In case you missed it, Broward County issued a emergency order late last week requiring people to wear face coverings while on their own property. Guests must do the same.
Yes, you read that correctly.
Last Friday, county officials issued emergency order 20-22.
Section 4A of the document states that residents of single or multi-family homes must enforce mask mandates on their property at all times, including when they have guests over.
The clause itself states:
Section 4. Responsibility to Ensure Compliance with Applicable Orders. A. Residential Property Residents. All persons who reside on any residential property, whether single family or multi-family, and irrespective of whether they own or rent the property, must ensure that all persons on the residential property, including guests, comply with all applicable guidelines of any Broward County Emergency Order, including the facial covering requirements. Residents who fail to ensure compliance with all applicable Broward County Emergency Orders by such persons shall be subject to the penalties set forth in Section 8-56 of the Broward County Code of Ordinances, with each person present and in violation of an applicable Emergency Order constituting a separate violation.
However, Fort Lauderdale resident Chris Nelson is having none of it.
Nelson, who is behind the group “ReOpen South Florida,” plans to sue the county over the requirement, which he says is unconstitutional.
“What this is saying is the property owner is responsible for telling everybody, any person on that property, including family plus guests, that they have to wear a mask,” Nelson said. “So basically, if I want to have anybody come over to my house, I have to ensure they wear a mask and if I don’t and my neighbor suspects I’m not and calls the cops, I’m subject to a legal fine for not making people in my own house wear a mask. This steps way over the line.”
He staged a protest against the county’s beach closures on the 4th of July, and was arrested last week at a Broward County news conference.
#Broward Mayor @HolnessD9 announces Administrative Order 20-22. Details of curfew, limited gatherings, facial coverings at gyms, restrictions on restaurants. Details https://t.co/ADjnhZInGP pic.twitter.com/s32jy1T19X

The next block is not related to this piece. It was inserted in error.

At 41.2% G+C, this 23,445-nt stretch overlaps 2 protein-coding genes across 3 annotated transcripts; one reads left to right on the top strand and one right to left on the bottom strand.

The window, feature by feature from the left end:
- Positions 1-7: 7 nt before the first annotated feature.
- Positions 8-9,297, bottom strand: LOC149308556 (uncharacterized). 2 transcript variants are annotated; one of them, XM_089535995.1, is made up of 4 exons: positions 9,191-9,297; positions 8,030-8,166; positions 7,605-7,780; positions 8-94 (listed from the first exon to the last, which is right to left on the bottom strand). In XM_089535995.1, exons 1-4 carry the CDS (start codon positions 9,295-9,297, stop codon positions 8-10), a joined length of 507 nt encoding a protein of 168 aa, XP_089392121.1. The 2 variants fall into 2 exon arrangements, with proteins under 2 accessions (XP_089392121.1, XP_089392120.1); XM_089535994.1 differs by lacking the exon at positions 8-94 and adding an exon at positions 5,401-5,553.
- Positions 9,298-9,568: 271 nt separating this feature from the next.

— Broward County Commission (@browardinfo) July 17, 2020
Officials say Nelson was yelling that he felt the new curfew, face covering mandate, and other actions are an intrusion on citizens’ Fourth Amendment rights.
Police ordered him to leave, claiming that he was causing a disturbance. Nelson refused to leave at first, but complied when the officer ordered him to place his hands behind his back.
Residents who do not follow the mask mandate are “individually liable and subject to civil and criminal penalties” and “each person present in violation of Broward County Emergency Orders constitutes a separate violation subject to a $1,000 fine,” according to a Broward County FAQ page.
Nelson goes on to say that Broward County’s order violates constitutional Fourth Amendment rights that protect people from unreasonable searches and seizures by the government. He adds that it also violates the right to privacy in peoples’ homes.
“They have gone so overboard with violating the Fourth Amendment,” Nelson says. “The Constitution is still in play, even though people act like it’s not. How do they plan to enforce this without breaking the Fourth Amendment?”
Rep. Anthony Sabatini plans to file the lawsuit against the county’s order this week and will represent Nelson’s cause.
“I just think it’s a blatant violation of due process,” according to Sabatini. “People have a substantive right of association and reasonable expectation of privacy. This is a radical step in the wrong direction.”
He believes the ordinance would allow a suspicious neighbor to call the police on anyone they suspect has more than 10 people inside their home without masks, and could give police probable cause to get a search warrant.
“It’s such an invasion of privacy,” he says. “The classic case law in privacy is you have the legitimate expectation of privacy inside your own home.”
The suit is the latest example of pushback against local governments’ efforts to stop or slow the spread of the coronavirus, as the state continues to report an increase in cases and deaths. Miami-Dade continues to lead the state in both categories, while Broward has the second-highest number of cases and Palm Beach County is second in terms of fatalities.
Meanwhile, a vast majority of Florida voters reportedly want the state to require people to wear masks in public, according to a newly released survey.
A mask requirement has the support of 79 percent of Florida voters, based on a Quinnipiac University Poll released Thursday. Only 20 percent of voters oppose such a mandate.